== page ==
– May your kingdom come, O Lord.

Good Shepherd, you laid down your life for your sheep,
rule over us, and in your care we shall want for nothing.
– May your kingdom come, O Lord.

Christ, our redeemer, you have been made king over all the earth,
restore all creation in yourself.
– May your kingdom come, O Lord.

King of all creation, you came into the world to bear witness to the truth,
may all men come to acknowledge your primacy in all things.
– May your kingdom come, O Lord.

Christ, our model and master, you have brought us into your kingdom,
grant that we may be holy and blameless before you this day.
– May your kingdom come, O Lord.

PRAYER:
Almighty and merciful God,

you break the power of evil
and make all things new
in your Son Jesus Christ, the King of the universe.
May all in heaven and earth acclaim your glory
and never cease to praise you.
We ask this through our Lord Jesus Christ, your Son,
who lives and reigns with you and the Holy Spirit,
one God, for ever and ever.
– Amen.

Visit the Carmelite Monastery-Zephyr, Canada

Peace be with you!
Rosemarie, ocds
_____________________


Thursday, November 17, 2011

Stained Glass Scapulars-Reflections on the Secular Carmelite Rule

Article 9:

Taking into account the origins of Carmel and the Tersian charism, the fundamental elements of the vocation of Teresian Secular Carmelites can be summarized as follows:

a)  "to live in allegiance to Jesus Christ." supported by the imitation and patronage of the Blessed Virgin Mary, whose way of life is, for Carmel, a model of being conformed to Christ.

b)  to seek a mysterious union with God; by way of contemplation and apostolic activity, indissolubly joined together, for service to the Church;

I will stop at this point today and post on the other three points of Article 9 in the future.

For now, let us consider point b: to seek a mysterious union with God...  Do you like a good mystery?  Or do you dislike trying to figure things out bit-by-bit?  Because of our human nature, we like to have things made perfectly clear to us.  This can be the case in our spiritual lives as well. We will not make much progress if we are constantly trying to figure out the mysterious ways of  God's will  for us.  Even St. John of the Cross warns us that we can put up a roadblock to advancing in prayer because of our futile effort to figure out God. 

The point of our Rule states "to seek" this mystery.  We must take an active part in this intimate relationship with the Beloved. We must seek him out while in prayer, while at work, while at home, while sleeping, while breathing...this seeking of the mysterious union with God should become a perpetual desire of our heart, not something that comes to mind occasionally.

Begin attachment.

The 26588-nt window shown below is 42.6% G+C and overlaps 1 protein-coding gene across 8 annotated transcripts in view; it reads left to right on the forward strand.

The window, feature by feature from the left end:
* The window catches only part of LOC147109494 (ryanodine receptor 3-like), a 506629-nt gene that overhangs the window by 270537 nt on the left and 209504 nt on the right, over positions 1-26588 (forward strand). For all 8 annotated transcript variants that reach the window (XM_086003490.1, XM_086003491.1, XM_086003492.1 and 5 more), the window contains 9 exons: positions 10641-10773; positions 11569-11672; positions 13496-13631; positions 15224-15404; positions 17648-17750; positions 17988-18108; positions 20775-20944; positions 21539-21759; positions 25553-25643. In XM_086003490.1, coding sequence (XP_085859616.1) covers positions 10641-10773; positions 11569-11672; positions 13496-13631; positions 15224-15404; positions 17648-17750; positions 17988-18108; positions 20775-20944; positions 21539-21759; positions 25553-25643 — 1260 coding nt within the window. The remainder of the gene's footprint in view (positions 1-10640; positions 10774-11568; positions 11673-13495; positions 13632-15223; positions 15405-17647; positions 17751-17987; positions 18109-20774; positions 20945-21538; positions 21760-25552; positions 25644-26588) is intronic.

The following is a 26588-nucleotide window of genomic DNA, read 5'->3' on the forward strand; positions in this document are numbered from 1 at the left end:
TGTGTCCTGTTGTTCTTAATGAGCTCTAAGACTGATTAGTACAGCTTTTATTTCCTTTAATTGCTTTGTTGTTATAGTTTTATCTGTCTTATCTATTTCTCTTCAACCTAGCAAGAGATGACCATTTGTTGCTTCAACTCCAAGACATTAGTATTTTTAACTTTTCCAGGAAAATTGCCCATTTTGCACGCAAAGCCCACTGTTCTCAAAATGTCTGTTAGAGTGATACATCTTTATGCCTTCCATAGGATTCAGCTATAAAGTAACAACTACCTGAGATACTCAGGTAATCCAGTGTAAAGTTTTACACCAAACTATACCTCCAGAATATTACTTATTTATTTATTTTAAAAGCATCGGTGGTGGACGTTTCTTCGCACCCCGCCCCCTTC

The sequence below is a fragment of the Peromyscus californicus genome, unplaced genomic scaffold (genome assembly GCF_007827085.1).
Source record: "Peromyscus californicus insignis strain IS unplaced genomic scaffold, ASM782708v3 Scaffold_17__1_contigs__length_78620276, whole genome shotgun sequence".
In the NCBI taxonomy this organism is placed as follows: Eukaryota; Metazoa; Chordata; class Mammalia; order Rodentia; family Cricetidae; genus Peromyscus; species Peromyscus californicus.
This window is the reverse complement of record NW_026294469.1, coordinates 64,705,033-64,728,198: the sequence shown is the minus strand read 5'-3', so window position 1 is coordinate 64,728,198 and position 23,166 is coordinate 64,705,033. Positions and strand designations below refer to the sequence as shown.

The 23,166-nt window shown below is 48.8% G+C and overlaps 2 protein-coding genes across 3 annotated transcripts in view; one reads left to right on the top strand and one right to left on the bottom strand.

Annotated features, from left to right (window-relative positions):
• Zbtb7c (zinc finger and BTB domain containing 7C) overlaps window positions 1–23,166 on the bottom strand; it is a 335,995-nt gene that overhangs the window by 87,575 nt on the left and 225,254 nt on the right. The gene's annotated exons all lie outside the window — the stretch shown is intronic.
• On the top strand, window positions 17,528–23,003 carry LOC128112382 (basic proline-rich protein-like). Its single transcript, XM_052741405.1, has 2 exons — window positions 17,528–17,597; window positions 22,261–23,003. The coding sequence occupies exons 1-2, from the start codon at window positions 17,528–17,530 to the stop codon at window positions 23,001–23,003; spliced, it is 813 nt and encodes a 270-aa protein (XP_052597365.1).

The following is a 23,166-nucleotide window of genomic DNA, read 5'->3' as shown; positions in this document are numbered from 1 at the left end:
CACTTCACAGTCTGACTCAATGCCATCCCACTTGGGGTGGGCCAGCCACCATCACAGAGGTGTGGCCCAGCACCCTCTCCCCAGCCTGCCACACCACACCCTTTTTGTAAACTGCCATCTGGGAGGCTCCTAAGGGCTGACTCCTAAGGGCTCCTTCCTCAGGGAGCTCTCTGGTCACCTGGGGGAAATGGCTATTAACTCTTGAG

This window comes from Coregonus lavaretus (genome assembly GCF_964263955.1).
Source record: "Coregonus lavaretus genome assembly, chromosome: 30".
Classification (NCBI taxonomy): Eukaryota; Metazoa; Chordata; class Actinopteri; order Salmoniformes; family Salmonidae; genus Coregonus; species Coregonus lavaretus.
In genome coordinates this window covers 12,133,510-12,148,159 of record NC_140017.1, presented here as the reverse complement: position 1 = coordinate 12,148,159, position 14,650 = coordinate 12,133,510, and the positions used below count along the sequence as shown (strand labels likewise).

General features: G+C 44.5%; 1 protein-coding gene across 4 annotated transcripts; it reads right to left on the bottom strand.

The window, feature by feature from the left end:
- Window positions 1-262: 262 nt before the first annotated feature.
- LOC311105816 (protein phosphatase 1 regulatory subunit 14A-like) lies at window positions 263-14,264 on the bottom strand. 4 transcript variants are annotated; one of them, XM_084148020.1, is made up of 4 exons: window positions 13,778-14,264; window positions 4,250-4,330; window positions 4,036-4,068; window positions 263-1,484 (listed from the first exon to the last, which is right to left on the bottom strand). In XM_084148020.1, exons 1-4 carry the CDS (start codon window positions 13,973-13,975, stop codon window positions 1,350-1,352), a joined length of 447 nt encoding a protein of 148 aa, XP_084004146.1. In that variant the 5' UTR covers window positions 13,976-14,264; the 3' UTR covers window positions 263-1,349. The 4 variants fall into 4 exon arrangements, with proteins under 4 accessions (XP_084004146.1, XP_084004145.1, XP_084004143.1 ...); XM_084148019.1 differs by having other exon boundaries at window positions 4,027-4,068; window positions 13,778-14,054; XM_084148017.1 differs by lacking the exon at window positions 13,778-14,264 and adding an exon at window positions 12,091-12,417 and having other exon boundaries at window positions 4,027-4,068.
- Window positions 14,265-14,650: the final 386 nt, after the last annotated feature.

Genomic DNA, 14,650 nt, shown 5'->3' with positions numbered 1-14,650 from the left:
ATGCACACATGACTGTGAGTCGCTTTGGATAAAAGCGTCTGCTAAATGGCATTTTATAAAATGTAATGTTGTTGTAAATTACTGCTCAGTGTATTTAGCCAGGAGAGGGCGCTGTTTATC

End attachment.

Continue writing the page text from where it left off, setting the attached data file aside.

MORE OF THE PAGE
The next part of point b is that we seek this union with God by way of contemplation.  This may actually seem funny if we think about it.  For what other way would there be to seek union with God if not by prayer and contemplation?  Even St. Teresa of Jesus seems a  little perplexed when speaking of the soul as the castle and the door by which we enter this castle as prayer, she states "As far as I can understand, the door of entry into this castle is prayer and meditation..."(IC, Chap.1, No. 7). Yes, to communicate with God one needs to pray. 

Our Secular Carmelite Rule takes this relationship even deeper by saying to seek God by way of contemplation, yet we know that contemplation is a total gift from God, a type of prayer of the heart that we are not able to produce on our own. Then the next part of the exhortation: apostolic activity, indissolubly joined together for service to the Church.  Uh Oh!  Now I may have to leave this special place of prayer and actually go out and help my family, my neighbor, my co-workers.  This could get ugly!  Can't I go back to prayer?  Yes, of course, good and faithful Carmelite.  There is a time for prayer and a time for service.  May we be given the wisdom to know the difference!

As secular Carmelites we are to seek the face of God in prayer on behalf of the Church, so while our mission is one of prayer and contemplation, we must share the fruit of our prayer and be witnesses and missionaries in the world. This missionary work should begin at home. Let us be good witnesses to the love of God in our families, our family of Carmel, at work, at our parish and in the marketplace. There are no exceptions--we never take a break from trying to respond in charity.

Article 9 summarized: prayer and work on behalf of the Church.  Let us be faithful to this marriage of contemplation and service. Let us pray for each other.


Peace be with you!
Rosemarie, OCDS
__________________

Wednesday, November 16, 2011

This week's featured Catholic church:
Immaculate Conception Church
Dennison, Ohio



Peace be with you!
Rosemarie, ocds
_____________________

Monday, November 14, 2011

Feast of All Carmelite Saints

All of us who wear this holy Carmelite habit are called to prayer and contemplation. This is what we were founded for. We are descended from those holy fathers of ours on Mount Carmel, those who went in search of that treasure--the priceless pearl we are talking about--in such solitude and with such contempt for the world.